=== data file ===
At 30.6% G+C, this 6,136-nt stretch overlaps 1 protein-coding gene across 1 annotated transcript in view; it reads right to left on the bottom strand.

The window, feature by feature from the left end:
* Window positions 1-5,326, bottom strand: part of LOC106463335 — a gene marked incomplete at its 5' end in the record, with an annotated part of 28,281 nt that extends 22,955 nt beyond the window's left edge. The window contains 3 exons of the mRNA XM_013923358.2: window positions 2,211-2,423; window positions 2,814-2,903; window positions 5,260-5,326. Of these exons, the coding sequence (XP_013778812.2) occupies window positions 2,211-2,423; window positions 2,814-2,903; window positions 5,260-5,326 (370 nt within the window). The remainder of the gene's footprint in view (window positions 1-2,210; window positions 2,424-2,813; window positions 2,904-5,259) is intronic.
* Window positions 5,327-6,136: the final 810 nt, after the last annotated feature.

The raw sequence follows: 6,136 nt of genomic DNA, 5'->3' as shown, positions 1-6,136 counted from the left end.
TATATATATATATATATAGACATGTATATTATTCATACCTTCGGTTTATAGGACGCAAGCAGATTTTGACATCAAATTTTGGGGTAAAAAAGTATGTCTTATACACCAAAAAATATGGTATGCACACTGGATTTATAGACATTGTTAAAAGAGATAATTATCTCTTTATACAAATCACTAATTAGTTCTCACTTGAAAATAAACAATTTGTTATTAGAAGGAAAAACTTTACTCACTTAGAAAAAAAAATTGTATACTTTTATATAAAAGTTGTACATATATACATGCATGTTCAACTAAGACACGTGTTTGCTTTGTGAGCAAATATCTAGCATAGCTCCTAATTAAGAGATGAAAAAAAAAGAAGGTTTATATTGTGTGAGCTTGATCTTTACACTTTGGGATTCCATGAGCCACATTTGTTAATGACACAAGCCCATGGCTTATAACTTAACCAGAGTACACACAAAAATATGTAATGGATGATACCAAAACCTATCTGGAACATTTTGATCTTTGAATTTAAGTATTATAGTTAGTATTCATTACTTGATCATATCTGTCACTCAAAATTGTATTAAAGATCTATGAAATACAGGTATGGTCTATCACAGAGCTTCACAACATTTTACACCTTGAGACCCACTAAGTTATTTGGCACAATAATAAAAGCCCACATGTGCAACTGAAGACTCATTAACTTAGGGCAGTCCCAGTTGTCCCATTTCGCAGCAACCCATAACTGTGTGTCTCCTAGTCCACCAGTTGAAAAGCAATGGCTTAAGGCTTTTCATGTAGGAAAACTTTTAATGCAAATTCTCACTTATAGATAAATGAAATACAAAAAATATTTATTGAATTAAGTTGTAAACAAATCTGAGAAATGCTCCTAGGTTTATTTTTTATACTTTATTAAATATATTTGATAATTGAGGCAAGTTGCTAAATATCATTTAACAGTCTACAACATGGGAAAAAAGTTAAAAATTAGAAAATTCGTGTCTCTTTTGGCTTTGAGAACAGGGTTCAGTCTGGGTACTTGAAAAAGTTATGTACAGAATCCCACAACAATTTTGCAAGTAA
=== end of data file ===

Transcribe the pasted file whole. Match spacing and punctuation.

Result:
At 30.6% G+C, this 6,136-nt stretch overlaps 1 protein-coding gene across 1 annotated transcript in view; it reads right to left on the bottom strand.

The window, feature by feature from the left end:
* Window positions 1-5,326, bottom strand: part of LOC106463335 — a gene marked incomplete at its 5' end in the record, with an annotated part of 28,281 nt that extends 22,955 nt beyond the window's left edge. The window contains 3 exons of the mRNA XM_013923358.2: window positions 2,211-2,423; window positions 2,814-2,903; window positions 5,260-5,326. Of these exons, the coding sequence (XP_013778812.2) occupies window positions 2,211-2,423; window positions 2,814-2,903; window positions 5,260-5,326 (370 nt within the window). The remainder of the gene's footprint in view (window positions 1-2,210; window positions 2,424-2,813; window positions 2,904-5,259) is intronic.
* Window positions 5,327-6,136: the final 810 nt, after the last annotated feature.

The raw sequence follows: 6,136 nt of genomic DNA, 5'->3' as shown, positions 1-6,136 counted from the left end.
TATATATATATATATATAGACATGTATATTATTCATACCTTCGGTTTATAGGACGCAAGCAGATTTTGACATCAAATTTTGGGGTAAAAAAGTATGTCTTATACACCAAAAAATATGGTATGCACACTGGATTTATAGACATTGTTAAAAGAGATAATTATCTCTTTATACAAATCACTAATTAGTTCTCACTTGAAAATAAACAATTTGTTATTAGAAGGAAAAACTTTACTCACTTAGAAAAAAAAATTGTATACTTTTATATAAAAGTTGTACATATATACATGCATGTTCAACTAAGACACGTGTTTGCTTTGTGAGCAAATATCTAGCATAGCTCCTAATTAAGAGATGAAAAAAAAAGAAGGTTTATATTGTGTGAGCTTGATCTTTACACTTTGGGATTCCATGAGCCACATTTGTTAATGACACAAGCCCATGGCTTATAACTTAACCAGAGTACACACAAAAATATGTAATGGATGATACCAAAACCTATCTGGAACATTTTGATCTTTGAATTTAAGTATTATAGTTAGTATTCATTACTTGATCATATCTGTCACTCAAAATTGTATTAAAGATCTATGAAATACAGGTATGGTCTATCACAGAGCTTCACAACATTTTACACCTTGAGACCCACTAAGTTATTTGGCACAATAATAAAAGCCCACATGTGCAACTGAAGACTCATTAACTTAGGGCAGTCCCAGTTGTCCCATTTCGCAGCAACCCATAACTGTGTGTCTCCTAGTCCACCAGTTGAAAAGCAATGGCTTAAGGCTTTTCATGTAGGAAAACTTTTAATGCAAATTCTCACTTATAGATAAATGAAATACAAAAAATATTTATTGAATTAAGTTGTAAACAAATCTGAGAAATGCTCCTAGGTTTATTTTTTATACTTTATTAAATATATTTGATAATTGAGGCAAGTTGCTAAATATCATTTAACAGTCTACAACATGGGAAAAAAGTTAAAAATTAGAAAATTCGTGTCTCTTTTGGCTTTGAGAACAGGGTTCAGTCTGGGTACTTGAAAAAGTTATGTACAGAATCCCACAACAATTTTGCAAGTAA